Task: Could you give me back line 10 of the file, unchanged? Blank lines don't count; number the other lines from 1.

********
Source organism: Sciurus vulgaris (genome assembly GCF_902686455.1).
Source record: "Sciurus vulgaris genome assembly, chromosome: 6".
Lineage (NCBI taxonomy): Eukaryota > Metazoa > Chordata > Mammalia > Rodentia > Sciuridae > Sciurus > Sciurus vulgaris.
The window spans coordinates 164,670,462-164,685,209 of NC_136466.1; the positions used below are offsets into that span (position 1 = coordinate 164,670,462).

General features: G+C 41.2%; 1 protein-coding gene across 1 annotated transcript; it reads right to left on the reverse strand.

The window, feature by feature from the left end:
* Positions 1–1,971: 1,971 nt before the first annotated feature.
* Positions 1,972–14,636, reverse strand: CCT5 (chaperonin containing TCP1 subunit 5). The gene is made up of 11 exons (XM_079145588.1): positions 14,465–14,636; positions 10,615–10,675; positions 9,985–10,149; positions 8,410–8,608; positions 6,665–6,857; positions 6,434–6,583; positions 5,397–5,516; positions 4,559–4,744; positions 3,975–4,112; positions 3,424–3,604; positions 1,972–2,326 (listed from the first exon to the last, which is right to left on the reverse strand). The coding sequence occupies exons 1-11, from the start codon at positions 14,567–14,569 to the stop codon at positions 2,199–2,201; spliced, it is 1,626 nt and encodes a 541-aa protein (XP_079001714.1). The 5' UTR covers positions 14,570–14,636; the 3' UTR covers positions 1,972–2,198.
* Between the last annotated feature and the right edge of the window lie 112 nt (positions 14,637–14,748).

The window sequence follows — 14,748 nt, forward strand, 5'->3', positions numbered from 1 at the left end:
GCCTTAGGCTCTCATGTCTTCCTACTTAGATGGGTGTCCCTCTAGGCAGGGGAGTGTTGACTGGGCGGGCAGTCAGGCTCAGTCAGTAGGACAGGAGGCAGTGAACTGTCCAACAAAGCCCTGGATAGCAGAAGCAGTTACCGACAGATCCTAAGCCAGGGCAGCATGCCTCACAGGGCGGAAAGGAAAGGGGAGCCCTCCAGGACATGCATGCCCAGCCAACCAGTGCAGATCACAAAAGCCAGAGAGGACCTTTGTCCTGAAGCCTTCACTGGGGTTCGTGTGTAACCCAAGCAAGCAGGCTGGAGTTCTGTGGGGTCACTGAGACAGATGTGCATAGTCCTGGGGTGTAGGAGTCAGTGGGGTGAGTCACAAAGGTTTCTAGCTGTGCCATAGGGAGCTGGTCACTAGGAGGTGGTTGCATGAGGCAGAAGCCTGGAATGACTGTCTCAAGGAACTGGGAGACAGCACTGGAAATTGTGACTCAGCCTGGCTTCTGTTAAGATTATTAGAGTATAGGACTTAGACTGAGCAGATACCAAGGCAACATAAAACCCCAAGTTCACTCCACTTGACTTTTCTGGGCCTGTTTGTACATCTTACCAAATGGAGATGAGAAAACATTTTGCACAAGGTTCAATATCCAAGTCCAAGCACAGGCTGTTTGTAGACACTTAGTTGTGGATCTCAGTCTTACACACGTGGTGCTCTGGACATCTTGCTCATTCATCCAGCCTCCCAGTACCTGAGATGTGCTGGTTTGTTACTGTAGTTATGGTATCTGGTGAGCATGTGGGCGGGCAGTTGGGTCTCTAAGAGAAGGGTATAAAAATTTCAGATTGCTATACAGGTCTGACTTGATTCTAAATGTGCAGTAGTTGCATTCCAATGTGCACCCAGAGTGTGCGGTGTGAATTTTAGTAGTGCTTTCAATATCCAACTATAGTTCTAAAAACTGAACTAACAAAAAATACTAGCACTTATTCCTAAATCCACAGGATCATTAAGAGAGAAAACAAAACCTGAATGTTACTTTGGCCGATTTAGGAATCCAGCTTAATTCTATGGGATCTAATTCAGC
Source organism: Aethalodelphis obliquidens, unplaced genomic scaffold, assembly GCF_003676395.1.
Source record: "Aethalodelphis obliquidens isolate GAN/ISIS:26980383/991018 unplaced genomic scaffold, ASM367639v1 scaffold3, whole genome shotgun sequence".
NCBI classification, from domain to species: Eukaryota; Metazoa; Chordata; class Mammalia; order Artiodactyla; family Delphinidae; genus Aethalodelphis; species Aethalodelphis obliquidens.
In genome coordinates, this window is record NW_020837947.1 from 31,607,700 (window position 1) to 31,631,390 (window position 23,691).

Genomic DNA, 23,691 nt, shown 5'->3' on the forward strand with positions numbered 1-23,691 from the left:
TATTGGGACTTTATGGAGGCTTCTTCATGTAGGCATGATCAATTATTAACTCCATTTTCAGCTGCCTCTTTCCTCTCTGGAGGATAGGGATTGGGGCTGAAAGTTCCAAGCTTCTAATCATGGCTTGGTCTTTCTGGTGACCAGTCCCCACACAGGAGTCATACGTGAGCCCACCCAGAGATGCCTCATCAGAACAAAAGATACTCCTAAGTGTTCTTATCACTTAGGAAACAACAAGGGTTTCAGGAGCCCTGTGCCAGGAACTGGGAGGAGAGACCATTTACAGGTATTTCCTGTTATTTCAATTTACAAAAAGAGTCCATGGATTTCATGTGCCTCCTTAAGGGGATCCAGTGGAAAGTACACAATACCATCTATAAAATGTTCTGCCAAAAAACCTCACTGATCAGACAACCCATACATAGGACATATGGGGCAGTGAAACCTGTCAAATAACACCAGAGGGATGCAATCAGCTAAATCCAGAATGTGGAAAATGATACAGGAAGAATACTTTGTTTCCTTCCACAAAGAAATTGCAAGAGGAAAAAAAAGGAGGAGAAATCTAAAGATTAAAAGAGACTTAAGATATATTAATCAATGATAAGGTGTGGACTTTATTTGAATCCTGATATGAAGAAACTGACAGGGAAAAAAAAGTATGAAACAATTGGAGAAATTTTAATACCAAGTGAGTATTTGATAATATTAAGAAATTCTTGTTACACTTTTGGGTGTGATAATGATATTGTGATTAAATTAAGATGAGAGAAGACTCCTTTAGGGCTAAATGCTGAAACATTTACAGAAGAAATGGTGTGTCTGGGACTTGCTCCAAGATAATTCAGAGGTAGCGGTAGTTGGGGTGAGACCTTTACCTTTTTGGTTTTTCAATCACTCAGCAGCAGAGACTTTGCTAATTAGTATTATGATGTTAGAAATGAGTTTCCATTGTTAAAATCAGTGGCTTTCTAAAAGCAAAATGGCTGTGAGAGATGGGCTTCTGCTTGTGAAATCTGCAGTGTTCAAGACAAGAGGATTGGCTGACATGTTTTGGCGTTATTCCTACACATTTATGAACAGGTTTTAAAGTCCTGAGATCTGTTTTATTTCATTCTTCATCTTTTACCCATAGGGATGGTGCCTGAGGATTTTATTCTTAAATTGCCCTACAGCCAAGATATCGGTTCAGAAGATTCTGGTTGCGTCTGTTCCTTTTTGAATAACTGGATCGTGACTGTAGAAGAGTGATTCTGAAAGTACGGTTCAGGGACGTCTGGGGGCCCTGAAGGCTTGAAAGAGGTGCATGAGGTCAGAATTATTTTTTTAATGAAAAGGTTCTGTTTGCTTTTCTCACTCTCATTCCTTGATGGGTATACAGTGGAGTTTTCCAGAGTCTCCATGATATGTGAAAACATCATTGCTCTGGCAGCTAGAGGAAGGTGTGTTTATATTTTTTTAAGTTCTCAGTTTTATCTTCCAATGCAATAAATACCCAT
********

The window sequence follows — 14,748 nt, forward strand, 5'->3', positions numbered from 1 at the left end: